Mt. SAC No Longer In Violation of Clery Act

Mt.+SAC+No+Longer+In+Violation+of+Clery+Act

Mt. SAC and the Mt. SAC Public Safety are no longer in violation of the Jeanne Clery Disclosure of Campus Security Policy and Campus Crime Statistics Act, also known as the Clery Act. Public Safety was able to provide a log detailing reported on campus crimes over the past two months, not including the last 48 hours, when requested by staff writers.

Mt. SAC had previously been in violation of the Clery Act when an alleged sexual assault reported by former Mt. SAC Student Aarefah Mosavi did not appear on logs given to former SAC.Media Sports Editor Nick Moore on Fri., April 24, 2015.

The Clery Act, named after 19-year-old Jeanne Cleary a student of Lehigh University who was raped and murdered in her campus hall of residence in 1986, was signed in 1990 and requires all colleges and universities that are part of the federal aid program to record and publicly disclose all crimes on and near their campuses. Colleges and universities in violation of the Clery Act may lose accreditation and financial aid funding.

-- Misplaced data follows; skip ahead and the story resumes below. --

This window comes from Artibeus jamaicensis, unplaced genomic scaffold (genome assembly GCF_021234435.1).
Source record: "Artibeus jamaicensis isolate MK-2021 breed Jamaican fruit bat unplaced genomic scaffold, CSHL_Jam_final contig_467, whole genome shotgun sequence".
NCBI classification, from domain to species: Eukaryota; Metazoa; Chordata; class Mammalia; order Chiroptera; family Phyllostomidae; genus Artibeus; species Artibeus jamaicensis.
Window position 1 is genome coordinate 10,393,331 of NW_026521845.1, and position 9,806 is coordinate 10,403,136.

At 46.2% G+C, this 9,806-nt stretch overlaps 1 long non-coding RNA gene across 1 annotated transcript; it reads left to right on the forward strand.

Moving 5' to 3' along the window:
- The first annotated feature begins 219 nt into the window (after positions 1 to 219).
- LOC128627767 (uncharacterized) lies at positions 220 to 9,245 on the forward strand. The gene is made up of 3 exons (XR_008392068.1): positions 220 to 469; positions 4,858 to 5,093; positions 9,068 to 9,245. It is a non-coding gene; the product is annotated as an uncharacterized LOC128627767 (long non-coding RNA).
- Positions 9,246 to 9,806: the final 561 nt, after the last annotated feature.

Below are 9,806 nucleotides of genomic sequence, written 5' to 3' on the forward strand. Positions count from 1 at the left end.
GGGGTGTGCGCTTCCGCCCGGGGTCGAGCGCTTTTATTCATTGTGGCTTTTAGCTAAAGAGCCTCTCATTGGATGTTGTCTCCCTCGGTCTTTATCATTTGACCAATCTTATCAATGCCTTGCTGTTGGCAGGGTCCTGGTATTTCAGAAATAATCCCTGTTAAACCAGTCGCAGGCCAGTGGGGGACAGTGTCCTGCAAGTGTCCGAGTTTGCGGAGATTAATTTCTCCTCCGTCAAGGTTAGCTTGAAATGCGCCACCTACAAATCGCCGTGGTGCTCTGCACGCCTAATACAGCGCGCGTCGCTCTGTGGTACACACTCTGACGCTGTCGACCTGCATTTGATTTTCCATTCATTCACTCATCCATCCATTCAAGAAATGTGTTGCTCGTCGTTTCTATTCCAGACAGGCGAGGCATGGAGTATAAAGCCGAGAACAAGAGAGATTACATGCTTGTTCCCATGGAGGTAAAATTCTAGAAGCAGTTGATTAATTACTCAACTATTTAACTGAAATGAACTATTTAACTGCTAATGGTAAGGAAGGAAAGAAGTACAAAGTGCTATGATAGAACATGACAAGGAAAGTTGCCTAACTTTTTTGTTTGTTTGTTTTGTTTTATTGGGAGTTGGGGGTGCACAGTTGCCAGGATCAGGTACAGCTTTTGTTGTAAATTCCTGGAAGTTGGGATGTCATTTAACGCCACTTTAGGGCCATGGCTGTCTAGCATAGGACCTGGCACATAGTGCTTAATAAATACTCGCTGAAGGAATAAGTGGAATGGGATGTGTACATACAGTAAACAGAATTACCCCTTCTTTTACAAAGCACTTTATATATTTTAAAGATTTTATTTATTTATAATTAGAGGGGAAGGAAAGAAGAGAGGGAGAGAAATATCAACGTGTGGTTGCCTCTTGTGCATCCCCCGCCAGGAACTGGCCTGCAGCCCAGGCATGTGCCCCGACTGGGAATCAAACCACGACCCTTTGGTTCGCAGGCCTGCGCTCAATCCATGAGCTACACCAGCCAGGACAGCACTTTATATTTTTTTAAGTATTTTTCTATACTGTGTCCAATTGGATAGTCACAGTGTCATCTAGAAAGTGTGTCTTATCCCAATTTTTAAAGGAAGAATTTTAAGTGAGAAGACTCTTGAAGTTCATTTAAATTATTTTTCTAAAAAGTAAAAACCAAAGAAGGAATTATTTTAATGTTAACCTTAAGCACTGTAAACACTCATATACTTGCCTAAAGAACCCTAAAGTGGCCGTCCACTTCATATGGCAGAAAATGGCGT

(Insert Clery 2 graphic)

In a survey of 50 Mt. SAC students only two students knew about the Clery Act.

The Clery Act requires colleges and universities to publish an annual security report on Oct. 1 of each year that includes crime statistics of the last three years, keep a crime log with the last two months immediately available and older information available in two business days, give timely warnings of crimes that represent a threat to students and employees, and, as of 2012, keep crime statistics of the last eight years.

In the local area, Riverside City College had previously been in violation of the Clery Act when they failed to publish their annual security report in 2014 by the Oct. 1, deadline with it being released on Oct. 28 but missing crime statistics for the 2011 and 2012 calendar years. Pasadena City College, Fullerton College, and Citrus College had no violations that were found.